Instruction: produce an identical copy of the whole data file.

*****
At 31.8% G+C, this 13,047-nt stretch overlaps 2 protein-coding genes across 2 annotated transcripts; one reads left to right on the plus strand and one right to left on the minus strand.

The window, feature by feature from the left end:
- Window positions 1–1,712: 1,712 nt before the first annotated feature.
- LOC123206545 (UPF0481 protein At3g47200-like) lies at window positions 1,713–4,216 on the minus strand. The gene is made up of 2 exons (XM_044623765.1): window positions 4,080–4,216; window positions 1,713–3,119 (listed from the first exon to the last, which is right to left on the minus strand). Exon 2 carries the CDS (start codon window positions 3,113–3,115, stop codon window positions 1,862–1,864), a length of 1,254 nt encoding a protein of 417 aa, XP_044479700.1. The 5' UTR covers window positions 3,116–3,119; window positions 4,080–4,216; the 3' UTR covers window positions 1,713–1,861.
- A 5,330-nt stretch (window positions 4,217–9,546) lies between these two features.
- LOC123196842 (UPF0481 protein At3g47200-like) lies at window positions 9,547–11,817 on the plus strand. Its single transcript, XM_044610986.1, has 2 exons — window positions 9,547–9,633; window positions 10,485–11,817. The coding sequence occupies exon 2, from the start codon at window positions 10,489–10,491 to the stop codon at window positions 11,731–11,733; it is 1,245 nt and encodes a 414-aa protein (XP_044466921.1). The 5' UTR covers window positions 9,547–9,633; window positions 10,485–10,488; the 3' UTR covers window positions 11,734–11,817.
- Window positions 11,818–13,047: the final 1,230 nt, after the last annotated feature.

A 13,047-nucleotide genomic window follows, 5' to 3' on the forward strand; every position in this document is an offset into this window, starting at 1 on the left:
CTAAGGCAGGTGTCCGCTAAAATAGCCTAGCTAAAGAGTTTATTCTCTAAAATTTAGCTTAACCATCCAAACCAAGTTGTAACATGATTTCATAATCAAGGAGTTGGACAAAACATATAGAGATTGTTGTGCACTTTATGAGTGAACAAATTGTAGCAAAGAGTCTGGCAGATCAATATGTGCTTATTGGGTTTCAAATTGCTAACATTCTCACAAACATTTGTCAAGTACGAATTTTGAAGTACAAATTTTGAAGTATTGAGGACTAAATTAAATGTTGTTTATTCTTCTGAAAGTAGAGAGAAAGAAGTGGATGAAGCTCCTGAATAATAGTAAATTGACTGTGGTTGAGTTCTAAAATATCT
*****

At 31.8% G+C, this 13,047-nt stretch overlaps 2 protein-coding genes across 2 annotated transcripts; one reads left to right on the plus strand and one right to left on the minus strand.

The window, feature by feature from the left end:
- Window positions 1–1,712: 1,712 nt before the first annotated feature.
- LOC123206545 (UPF0481 protein At3g47200-like) lies at window positions 1,713–4,216 on the minus strand. The gene is made up of 2 exons (XM_044623765.1): window positions 4,080–4,216; window positions 1,713–3,119 (listed from the first exon to the last, which is right to left on the minus strand). Exon 2 carries the CDS (start codon window positions 3,113–3,115, stop codon window positions 1,862–1,864), a length of 1,254 nt encoding a protein of 417 aa, XP_044479700.1. The 5' UTR covers window positions 3,116–3,119; window positions 4,080–4,216; the 3' UTR covers window positions 1,713–1,861.
- A 5,330-nt stretch (window positions 4,217–9,546) lies between these two features.
- LOC123196842 (UPF0481 protein At3g47200-like) lies at window positions 9,547–11,817 on the plus strand. Its single transcript, XM_044610986.1, has 2 exons — window positions 9,547–9,633; window positions 10,485–11,817. The coding sequence occupies exon 2, from the start codon at window positions 10,489–10,491 to the stop codon at window positions 11,731–11,733; it is 1,245 nt and encodes a 414-aa protein (XP_044466921.1). The 5' UTR covers window positions 9,547–9,633; window positions 10,485–10,488; the 3' UTR covers window positions 11,734–11,817.
- Window positions 11,818–13,047: the final 1,230 nt, after the last annotated feature.

A 13,047-nucleotide genomic window follows, 5' to 3' on the forward strand; every position in this document is an offset into this window, starting at 1 on the left:
CTAAGGCAGGTGTCCGCTAAAATAGCCTAGCTAAAGAGTTTATTCTCTAAAATTTAGCTTAACCATCCAAACCAAGTTGTAACATGATTTCATAATCAAGGAGTTGGACAAAACATATAGAGATTGTTGTGCACTTTATGAGTGAACAAATTGTAGCAAAGAGTCTGGCAGATCAATATGTGCTTATTGGGTTTCAAATTGCTAACATTCTCACAAACATTTGTCAAGTACGAATTTTGAAGTACAAATTTTGAAGTATTGAGGACTAAATTAAATGTTGTTTATTCTTCTGAAAGTAGAGAGAAAGAAGTGGATGAAGCTCCTGAATAATAGTAAATTGACTGTGGTTGAGTTCTAAAATATCT